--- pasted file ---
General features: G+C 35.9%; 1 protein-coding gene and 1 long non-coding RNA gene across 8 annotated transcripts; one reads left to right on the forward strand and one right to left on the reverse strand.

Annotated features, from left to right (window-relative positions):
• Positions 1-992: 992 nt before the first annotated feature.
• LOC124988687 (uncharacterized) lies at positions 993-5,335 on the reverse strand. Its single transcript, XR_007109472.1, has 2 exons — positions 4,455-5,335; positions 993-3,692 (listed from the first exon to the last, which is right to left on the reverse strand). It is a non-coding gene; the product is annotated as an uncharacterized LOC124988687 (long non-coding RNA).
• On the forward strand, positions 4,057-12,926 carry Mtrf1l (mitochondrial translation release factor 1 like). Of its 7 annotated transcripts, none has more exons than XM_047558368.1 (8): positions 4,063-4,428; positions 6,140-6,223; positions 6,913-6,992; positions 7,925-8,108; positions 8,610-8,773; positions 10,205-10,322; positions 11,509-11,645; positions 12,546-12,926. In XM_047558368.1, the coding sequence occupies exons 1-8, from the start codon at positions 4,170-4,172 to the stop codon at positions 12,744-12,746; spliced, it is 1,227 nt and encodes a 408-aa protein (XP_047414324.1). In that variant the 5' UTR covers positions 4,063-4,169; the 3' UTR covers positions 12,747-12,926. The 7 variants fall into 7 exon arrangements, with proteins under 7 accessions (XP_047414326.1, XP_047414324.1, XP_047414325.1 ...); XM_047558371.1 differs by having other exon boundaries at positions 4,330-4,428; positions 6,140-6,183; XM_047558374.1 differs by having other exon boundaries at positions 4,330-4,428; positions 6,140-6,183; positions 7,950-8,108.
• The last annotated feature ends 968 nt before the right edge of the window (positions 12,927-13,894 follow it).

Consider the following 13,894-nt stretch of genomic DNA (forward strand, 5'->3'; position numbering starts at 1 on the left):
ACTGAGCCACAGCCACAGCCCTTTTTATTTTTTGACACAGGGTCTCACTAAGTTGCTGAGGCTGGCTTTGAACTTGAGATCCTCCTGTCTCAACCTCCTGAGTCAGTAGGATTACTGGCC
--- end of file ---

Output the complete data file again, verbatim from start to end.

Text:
General features: G+C 35.9%; 1 protein-coding gene and 1 long non-coding RNA gene across 8 annotated transcripts; one reads left to right on the forward strand and one right to left on the reverse strand.

Annotated features, from left to right (window-relative positions):
• Positions 1-992: 992 nt before the first annotated feature.
• LOC124988687 (uncharacterized) lies at positions 993-5,335 on the reverse strand. Its single transcript, XR_007109472.1, has 2 exons — positions 4,455-5,335; positions 993-3,692 (listed from the first exon to the last, which is right to left on the reverse strand). It is a non-coding gene; the product is annotated as an uncharacterized LOC124988687 (long non-coding RNA).
• On the forward strand, positions 4,057-12,926 carry Mtrf1l (mitochondrial translation release factor 1 like). Of its 7 annotated transcripts, none has more exons than XM_047558368.1 (8): positions 4,063-4,428; positions 6,140-6,223; positions 6,913-6,992; positions 7,925-8,108; positions 8,610-8,773; positions 10,205-10,322; positions 11,509-11,645; positions 12,546-12,926. In XM_047558368.1, the coding sequence occupies exons 1-8, from the start codon at positions 4,170-4,172 to the stop codon at positions 12,744-12,746; spliced, it is 1,227 nt and encodes a 408-aa protein (XP_047414324.1). In that variant the 5' UTR covers positions 4,063-4,169; the 3' UTR covers positions 12,747-12,926. The 7 variants fall into 7 exon arrangements, with proteins under 7 accessions (XP_047414326.1, XP_047414324.1, XP_047414325.1 ...); XM_047558371.1 differs by having other exon boundaries at positions 4,330-4,428; positions 6,140-6,183; XM_047558374.1 differs by having other exon boundaries at positions 4,330-4,428; positions 6,140-6,183; positions 7,950-8,108.
• The last annotated feature ends 968 nt before the right edge of the window (positions 12,927-13,894 follow it).

Consider the following 13,894-nt stretch of genomic DNA (forward strand, 5'->3'; position numbering starts at 1 on the left):
ACTGAGCCACAGCCACAGCCCTTTTTATTTTTTGACACAGGGTCTCACTAAGTTGCTGAGGCTGGCTTTGAACTTGAGATCCTCCTGTCTCAACCTCCTGAGTCAGTAGGATTACTGGCC